To lure film and video productions to Rhode Island, the state offers tax credits as incentives. However, Carol Conley, assistant to the executive director at the RI Film & TV Office, let us know that HGTV did not utilize the Motion Picture Tax Incentive but did offer this nugget: “According to the University of Rhode Island’s Distinguished Professor of Business, Dr. Edward M. Mazze, for every $1 invested in the tax credit, over $8 of economic activity will result.”
Farrington points out that along with national exposure, there are all kinds of economic ripple effects from the production. “Think of the purchase of real estate, commissions, the town taxes, building permits, architects, excavators, plumbers, carpenters, painters, etc. This provided good jobs over several months for lots of folks. Anything that can benefit our local economy is a win-win,” she says. “To pull off what they did during a pandemic is amazing.”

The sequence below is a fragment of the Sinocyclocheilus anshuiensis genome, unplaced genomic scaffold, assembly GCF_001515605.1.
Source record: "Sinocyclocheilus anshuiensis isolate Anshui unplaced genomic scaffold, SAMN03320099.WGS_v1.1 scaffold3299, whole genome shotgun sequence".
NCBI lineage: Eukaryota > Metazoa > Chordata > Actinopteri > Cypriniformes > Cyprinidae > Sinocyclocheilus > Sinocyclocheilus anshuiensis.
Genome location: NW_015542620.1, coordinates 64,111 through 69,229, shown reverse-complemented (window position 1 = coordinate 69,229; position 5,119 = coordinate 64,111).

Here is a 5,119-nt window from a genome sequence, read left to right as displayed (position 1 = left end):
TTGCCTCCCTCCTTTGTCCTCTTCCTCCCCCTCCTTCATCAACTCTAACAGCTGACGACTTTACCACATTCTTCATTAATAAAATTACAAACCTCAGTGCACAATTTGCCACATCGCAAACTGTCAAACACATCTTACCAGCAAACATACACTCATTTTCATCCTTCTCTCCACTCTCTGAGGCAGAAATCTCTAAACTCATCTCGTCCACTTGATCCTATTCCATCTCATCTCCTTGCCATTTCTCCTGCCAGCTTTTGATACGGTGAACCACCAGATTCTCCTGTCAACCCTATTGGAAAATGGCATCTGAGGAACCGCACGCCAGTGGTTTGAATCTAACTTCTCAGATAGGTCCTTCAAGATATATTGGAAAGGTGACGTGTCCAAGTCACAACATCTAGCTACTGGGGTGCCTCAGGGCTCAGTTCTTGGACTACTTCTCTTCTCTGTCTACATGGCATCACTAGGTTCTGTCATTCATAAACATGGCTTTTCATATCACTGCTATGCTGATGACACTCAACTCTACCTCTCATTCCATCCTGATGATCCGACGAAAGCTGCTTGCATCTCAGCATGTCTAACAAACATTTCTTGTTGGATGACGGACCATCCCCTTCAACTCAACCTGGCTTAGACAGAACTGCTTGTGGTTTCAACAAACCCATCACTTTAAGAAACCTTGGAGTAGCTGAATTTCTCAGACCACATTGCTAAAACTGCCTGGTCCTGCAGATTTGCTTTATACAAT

Along with national sponsors, HGTV, or Discovery, Inc. its parent company, utilized local resources – including the builder, JPS Construction & Design, Middletown – via referral from Tracie Hall, Keller Williams. Says JPS Owner Jamie Stebenne, “This project required a 100 percent commitment due to the complexity and relatively short time frame we had to meet the HGTV production deadlines and onsite filming schedule. We designed and built the home in about seven months time, with excavation beginning on the very day Discovery inked the purchase of the land.” He continues, “Any project of this size helps to keep our staff of roughly 50 employees busy and we employ dozens of local subcontractors to help us deliver the quality, fit and finish the customer demands, in this case, Discovery. I have to believe lots of people saw the HGTV special showing the beauty of the area, and some of them are probably planning vacations to Newport as we speak. It’s definitely a win for the island.”